Hitachi, IBM consolidate disk drive operations

By Lisa Coleman

Hitachi Ltd. and IBM announced the intent to combine their hard disk drive operations into a stand-alone, joint venture company that may become the third largest drive manufacturer in the world, according to analysts.

Separate from the joint venture on disk drives, Hitachi and IBM are also forming a multi-year alliance to research and develop standards-based technologies for next-generation storage networks and systems.

Details are still sketchy on the specific terms for both collaborations. Hitachi Ltd. will hold 70% of the disk drive joint venture, which will be located in San Jose. Within three years, IBM is expected to sell its portion to Hitachi. Hitachi would not disclose the amount it will pay for IBM's hard disk drive assets, although investment firm Needham & Company has speculated that the price tag will be close to $1 billion.

"The connection of the two organizations will not only bring faster development of new technologies, but also economies of scale that will enable the new joint venture to be a leader in the [disk drive] market," claims Phil Townsend, senior director of global marketing for Hitachi Data Systems (HDS), a subsidiary of Hitachi Ltd.

Hitachi and IBM have annual hard disk drive sales of approximately $800 million and $4 billion, respectively, according to Hitachi. Currently, Seagate and Maxtor are the leaders in the disk drive industry. In the last quarter, Seagate shipped approximately 15 million drives, and Maxtor shipped 3.7 million drives, according to Peripheral Research Corp., a market research firm in Santa Barbara.

Peripheral Research also reports that IBM shipped 4 million to 4.5 million drives in the first quarter of 2002, and Hitachi shipped between 2 million and 2.5 million drives. The Hitachi-IBM joint venture would be on par with Western Digital, which shipped approximately 7 million drives in the last quarter.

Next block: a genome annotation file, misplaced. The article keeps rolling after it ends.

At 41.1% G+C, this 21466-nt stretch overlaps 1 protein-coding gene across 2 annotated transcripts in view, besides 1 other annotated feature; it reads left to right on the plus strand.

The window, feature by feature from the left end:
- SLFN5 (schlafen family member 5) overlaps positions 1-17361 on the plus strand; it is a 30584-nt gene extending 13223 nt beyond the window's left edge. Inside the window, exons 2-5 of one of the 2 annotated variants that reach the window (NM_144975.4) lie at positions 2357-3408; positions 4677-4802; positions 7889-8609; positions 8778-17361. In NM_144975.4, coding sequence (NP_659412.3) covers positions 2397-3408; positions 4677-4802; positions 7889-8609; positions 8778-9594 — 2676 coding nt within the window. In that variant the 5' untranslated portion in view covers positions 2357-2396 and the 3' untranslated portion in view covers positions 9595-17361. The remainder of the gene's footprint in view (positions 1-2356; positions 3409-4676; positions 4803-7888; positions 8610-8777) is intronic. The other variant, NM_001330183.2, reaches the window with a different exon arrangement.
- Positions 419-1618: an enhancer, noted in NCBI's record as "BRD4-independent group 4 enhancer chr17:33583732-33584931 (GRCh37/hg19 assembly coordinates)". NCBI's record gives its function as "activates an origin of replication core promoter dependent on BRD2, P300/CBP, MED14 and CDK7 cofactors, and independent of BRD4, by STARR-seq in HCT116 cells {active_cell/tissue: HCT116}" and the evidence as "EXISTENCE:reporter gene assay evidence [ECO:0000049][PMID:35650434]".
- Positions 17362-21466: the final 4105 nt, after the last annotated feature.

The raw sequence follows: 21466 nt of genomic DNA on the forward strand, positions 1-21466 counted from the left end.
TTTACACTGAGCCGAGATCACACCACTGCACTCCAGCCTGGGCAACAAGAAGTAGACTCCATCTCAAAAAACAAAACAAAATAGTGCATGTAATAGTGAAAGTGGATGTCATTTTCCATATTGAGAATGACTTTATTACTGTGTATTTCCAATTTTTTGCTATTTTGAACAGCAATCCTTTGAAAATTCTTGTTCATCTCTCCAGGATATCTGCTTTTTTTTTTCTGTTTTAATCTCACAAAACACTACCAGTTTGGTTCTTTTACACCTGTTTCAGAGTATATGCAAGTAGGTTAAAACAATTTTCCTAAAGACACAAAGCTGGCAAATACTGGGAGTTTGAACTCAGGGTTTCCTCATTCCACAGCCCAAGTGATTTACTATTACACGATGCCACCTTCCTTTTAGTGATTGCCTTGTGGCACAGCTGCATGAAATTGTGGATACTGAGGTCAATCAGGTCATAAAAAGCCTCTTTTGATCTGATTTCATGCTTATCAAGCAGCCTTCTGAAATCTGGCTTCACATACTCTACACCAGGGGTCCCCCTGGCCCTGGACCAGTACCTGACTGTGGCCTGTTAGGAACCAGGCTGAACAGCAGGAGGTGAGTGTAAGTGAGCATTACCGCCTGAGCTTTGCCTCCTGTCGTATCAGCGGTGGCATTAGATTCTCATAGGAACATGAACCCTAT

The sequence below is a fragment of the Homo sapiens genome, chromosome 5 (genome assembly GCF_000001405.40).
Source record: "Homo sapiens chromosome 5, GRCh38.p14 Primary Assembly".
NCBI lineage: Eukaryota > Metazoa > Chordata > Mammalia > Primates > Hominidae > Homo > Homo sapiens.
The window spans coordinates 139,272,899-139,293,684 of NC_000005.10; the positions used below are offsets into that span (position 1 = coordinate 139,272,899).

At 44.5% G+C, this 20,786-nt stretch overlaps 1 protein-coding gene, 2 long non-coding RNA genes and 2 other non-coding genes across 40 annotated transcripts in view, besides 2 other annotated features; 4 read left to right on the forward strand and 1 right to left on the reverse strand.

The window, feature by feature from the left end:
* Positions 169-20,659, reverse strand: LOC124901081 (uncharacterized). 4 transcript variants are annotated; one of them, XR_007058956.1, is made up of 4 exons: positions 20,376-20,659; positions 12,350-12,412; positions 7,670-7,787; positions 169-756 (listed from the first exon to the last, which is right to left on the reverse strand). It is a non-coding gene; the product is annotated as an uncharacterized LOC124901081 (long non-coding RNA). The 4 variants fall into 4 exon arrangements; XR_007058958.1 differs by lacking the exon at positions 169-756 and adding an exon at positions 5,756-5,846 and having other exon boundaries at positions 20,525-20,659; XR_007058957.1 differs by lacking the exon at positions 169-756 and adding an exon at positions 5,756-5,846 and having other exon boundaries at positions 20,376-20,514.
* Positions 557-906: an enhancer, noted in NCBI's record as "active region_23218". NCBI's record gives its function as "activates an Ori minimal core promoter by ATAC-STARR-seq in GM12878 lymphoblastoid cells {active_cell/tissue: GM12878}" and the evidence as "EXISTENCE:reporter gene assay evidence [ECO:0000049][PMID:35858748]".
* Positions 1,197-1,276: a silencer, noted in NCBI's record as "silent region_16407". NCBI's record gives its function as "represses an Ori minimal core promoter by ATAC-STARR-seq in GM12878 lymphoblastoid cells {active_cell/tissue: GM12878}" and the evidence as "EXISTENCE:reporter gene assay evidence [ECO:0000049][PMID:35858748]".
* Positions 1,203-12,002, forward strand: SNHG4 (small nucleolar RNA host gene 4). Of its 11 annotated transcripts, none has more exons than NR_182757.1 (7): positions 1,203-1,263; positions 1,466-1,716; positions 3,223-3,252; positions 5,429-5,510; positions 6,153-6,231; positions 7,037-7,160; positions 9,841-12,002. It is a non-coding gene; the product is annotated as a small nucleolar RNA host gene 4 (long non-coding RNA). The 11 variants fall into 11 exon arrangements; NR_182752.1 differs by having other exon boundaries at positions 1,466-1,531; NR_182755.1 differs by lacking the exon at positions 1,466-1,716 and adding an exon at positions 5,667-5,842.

IBM has been struggling with its disk drive operations for several years, according to analysts. IBM's overhead and manufacturing costs are higher than other drive manufacturers while their volume is lower, says Dennis Waid, president of Peripheral Research.

"For IBM, in terms of total margins, the joint venture will be positive because they are going to divest themselves of the low-margin end of the business," says Waid. "They really didn't have a substantial market share that would give them the economies of scale in terms of cost structure."

Although details are sketchy, the other part of the Hitachi-IBM R&D alliance will focus in part on the Common Information Model (CIM) standard and interoperability issues. However, IBM's high-end "Shark" disk array and HDS's Thunder 9200 and Lightning 9900 disk arrays will remain separate competitive products. "There is no announced change in our strategy as it pertains to those products," says HDS's Townsend. "Going forward, we do expect a closer working relationship with IBM that will allow customers to see tighter integration of the IBM and HDS storage infrastructures."

HDS officials also said they will work with IBM to develop a definition of virtualization, but they would not confirm that HDS will use IBM's virtualization technology--code-named StorageTank--as the basis for future products.

"Virtualization is an emerging market," Townsend contends. "There isn't any clear winner at this time, and no one has yet defined all the necessary standards, protocols, etc., to make it a viable commercial offering."

HDS made it clear that it will continue to collaborate on virtualization with its other partners as well as IBM. "Hitachi Data Systems will continue to collaborate with its other partners in trying to seek the optimal model for virtualization," says Townsend.

"Hitachi will probably not want to come out and be an open advocate [of IBM's virtualization technology] until they see the technology in the marketplace," says Richard Lee, president and CEO of The Storage Consulting Group, in Ridgewood, NJ.

There are about 30 competing virtualization technologies today, according to Lee, and there is no one technology that vendors and users are rallying behind. However, Lee believes that the Hitachi-IBM alliance may give both companies a foot up in the market if they support one virtualization technology.

This article was originally published on April 24, 2002